When the green flag waved at slightly past noon on September 30th, the Millennium Yellow C5-Rs and 37 other cars roared away. The race would last 10 hours or 1,000 miles, whichever came first, and though the Petite Le Mans is a true endurance contest, it would be nothing less than an all-out sprint to the checkered flag. In the ensuing hours the lead in the GTS class was swapped between the two Corvettes and Vipers #91 and #92 no less than 15 times. The vicissitudes of fortune visited both camps indiscriminately throughout the battle, exacting a higher toll from some than from others. In the afternoon, the #91 Viper was slowed by a blown front tire after colliding with a Panoz.
The #3 Corvette was hampered by handling irregularities all day, making it all the more challenging for drivers Ron Fellows, Chris Kneifel, and Justin Bell. The disappointment was expressed by Fellows after he turned the car over to Kneifel 51/2 hours into the race: "It's really frustrating out there. We can't seem to get the car to behave. We were loose, now it's pushing."
The #92 Viper ran well throughout the race, but was fighting an uphill battle owing to the fact that it was usually a fraction of a second slower than both of the Corvettes. The Viper was also hampered by a 20-second penalty for not having a fire bottle at the ready during an early pit stop
The #4 Corvette also performed consistently well for the entire race, but did not entirely escape the wrath of Lady Luck. It suffered a heart-wrenching setback when track officials made a glaring mistake about halfway through the race. A privately entered Viper crashed at the beginning of the front straight, coming to a stop on its roof. This instigated a full-course yellow flag, which in turn brought out the pace car. The pace car was supposed to position itself in front of the race leading car; to do so every car between it and the leader is waved by and allowed to go past the pace car and into the pits. Unfortunately, there was confusion regarding which car was the overall leader, resulting in a number of cars erroneously getting "waved by." This group, which included both the #91 and #92 Vipers, essentially gained a "free" lap on the other cars. The teams that got shafted protested bitterly but to no avail. Race officials said they were sorry but claimed they had neither the authority nor the mechanism to restore each car to its proper position.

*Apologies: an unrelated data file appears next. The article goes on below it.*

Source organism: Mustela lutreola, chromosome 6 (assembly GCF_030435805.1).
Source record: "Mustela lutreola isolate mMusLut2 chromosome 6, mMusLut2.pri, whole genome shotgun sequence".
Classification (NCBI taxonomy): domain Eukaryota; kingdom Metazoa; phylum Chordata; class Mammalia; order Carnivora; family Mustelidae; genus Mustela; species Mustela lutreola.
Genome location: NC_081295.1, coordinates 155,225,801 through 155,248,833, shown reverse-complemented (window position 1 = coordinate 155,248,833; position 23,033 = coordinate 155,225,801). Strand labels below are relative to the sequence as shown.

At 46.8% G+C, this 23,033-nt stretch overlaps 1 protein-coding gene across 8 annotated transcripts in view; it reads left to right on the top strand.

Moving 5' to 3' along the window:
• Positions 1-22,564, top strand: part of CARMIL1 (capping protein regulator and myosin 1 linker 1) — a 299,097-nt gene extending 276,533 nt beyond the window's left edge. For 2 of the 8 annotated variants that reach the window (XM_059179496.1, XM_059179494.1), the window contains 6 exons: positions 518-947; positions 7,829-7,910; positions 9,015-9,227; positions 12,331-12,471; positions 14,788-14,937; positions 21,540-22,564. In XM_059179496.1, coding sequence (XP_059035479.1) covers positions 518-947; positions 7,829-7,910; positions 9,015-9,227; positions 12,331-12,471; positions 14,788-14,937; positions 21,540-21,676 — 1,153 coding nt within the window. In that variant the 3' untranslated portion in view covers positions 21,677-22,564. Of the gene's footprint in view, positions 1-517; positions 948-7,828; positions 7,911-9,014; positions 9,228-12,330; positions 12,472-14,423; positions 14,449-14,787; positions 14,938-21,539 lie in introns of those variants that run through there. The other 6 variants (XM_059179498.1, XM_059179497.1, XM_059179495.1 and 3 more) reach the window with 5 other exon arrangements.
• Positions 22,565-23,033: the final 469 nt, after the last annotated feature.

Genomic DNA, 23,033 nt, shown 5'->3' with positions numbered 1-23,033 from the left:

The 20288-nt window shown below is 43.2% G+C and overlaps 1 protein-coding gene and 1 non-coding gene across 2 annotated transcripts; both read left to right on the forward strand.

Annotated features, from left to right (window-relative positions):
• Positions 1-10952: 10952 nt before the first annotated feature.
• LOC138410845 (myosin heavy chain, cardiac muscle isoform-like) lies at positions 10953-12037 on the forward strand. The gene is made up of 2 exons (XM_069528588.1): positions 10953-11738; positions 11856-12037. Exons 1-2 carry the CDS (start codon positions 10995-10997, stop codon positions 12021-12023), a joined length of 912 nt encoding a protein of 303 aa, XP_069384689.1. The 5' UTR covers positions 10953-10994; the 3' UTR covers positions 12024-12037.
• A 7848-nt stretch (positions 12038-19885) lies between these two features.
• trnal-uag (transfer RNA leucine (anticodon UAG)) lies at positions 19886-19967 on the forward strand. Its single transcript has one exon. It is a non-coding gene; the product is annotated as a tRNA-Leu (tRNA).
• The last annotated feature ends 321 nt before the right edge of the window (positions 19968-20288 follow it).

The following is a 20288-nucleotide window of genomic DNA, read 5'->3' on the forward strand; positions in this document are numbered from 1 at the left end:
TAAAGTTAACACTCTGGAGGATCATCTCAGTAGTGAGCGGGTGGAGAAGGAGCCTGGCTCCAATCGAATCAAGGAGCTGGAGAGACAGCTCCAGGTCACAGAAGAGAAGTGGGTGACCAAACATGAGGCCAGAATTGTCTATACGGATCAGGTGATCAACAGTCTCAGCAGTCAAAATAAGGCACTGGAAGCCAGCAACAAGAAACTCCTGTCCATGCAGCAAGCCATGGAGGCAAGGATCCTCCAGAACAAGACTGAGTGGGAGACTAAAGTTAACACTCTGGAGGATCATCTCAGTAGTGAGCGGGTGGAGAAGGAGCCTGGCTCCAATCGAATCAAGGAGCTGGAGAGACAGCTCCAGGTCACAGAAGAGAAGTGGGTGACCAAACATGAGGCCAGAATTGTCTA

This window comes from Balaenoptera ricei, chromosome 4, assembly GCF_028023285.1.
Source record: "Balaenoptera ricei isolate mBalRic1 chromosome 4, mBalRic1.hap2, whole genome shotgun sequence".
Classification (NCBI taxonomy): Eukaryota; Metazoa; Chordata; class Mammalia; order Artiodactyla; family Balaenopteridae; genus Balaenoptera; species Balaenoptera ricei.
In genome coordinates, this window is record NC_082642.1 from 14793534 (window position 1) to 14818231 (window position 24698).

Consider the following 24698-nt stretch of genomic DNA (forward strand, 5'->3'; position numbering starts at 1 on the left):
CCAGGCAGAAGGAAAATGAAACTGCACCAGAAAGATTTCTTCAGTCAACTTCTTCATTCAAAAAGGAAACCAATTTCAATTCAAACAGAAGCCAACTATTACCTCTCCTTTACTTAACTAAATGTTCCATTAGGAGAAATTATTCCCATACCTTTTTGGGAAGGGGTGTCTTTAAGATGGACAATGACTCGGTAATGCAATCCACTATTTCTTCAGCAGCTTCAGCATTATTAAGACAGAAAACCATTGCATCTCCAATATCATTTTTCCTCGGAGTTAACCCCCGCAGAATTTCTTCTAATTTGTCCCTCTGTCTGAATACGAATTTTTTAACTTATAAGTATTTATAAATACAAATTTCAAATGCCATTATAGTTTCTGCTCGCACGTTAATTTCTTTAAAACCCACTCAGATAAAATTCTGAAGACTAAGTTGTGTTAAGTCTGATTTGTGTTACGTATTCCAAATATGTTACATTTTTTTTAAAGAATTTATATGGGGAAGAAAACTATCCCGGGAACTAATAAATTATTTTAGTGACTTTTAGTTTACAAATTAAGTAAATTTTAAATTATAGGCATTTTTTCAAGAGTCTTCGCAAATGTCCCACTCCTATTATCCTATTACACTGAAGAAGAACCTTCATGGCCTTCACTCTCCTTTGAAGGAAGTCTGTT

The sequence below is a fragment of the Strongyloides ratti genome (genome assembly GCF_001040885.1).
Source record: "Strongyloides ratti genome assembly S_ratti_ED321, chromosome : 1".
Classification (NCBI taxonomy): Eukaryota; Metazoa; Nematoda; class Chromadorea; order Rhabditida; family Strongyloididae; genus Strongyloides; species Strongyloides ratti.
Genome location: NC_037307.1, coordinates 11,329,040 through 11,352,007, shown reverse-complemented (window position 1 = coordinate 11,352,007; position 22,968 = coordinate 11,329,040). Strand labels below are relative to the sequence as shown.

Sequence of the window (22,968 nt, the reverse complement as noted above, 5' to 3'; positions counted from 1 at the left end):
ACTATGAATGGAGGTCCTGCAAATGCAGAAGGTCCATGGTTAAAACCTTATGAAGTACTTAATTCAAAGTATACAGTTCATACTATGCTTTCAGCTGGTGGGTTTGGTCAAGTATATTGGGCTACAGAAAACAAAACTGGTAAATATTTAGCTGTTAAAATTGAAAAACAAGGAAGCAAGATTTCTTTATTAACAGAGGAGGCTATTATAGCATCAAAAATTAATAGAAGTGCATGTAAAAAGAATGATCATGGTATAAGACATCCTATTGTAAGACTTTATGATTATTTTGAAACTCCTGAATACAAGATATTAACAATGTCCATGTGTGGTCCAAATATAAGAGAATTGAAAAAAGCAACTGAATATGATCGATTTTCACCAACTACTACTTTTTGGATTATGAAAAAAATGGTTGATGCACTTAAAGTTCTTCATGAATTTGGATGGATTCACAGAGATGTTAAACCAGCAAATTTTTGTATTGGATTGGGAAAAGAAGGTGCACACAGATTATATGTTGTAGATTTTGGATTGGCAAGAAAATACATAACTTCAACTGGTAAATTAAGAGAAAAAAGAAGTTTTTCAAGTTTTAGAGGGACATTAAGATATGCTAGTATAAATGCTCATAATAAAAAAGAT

The mistake took away the #4 Corvette's one-lap lead and put it only a few seconds ahead of the Vipers. An hour later those few seconds disappeared when a mistake was made during what should have been a routine pit stop. The nut holding on the C5-R's right rear wheel was cross-threaded, giving the impression it was tight when it really wasn't. Kelly Collins had to take a rather harrowing lap at reduced speed before he could bring the car back in for a new wheel and wheel nut. By then, of course, both Vipers had jumped out in front by a considerable margin.
At a little past 7:00 p.m. events took a turn for the worse in the #91 Viper pit. Battery failure prevented the car from starting after a routine stop, and the precious minutes it took to diagnose the problem and install a new battery proved irreplaceable.
Scarcely an hour later bad fortune struck in the Corvette camp. In spite of its inexplicable handling inconsistencies, #3 was managing to stay in or near the lead until about 8:30 p.m. It was then that the car lost power in one cylinder, slowing it considerably. This was a certain deathblow given the intense level of competition.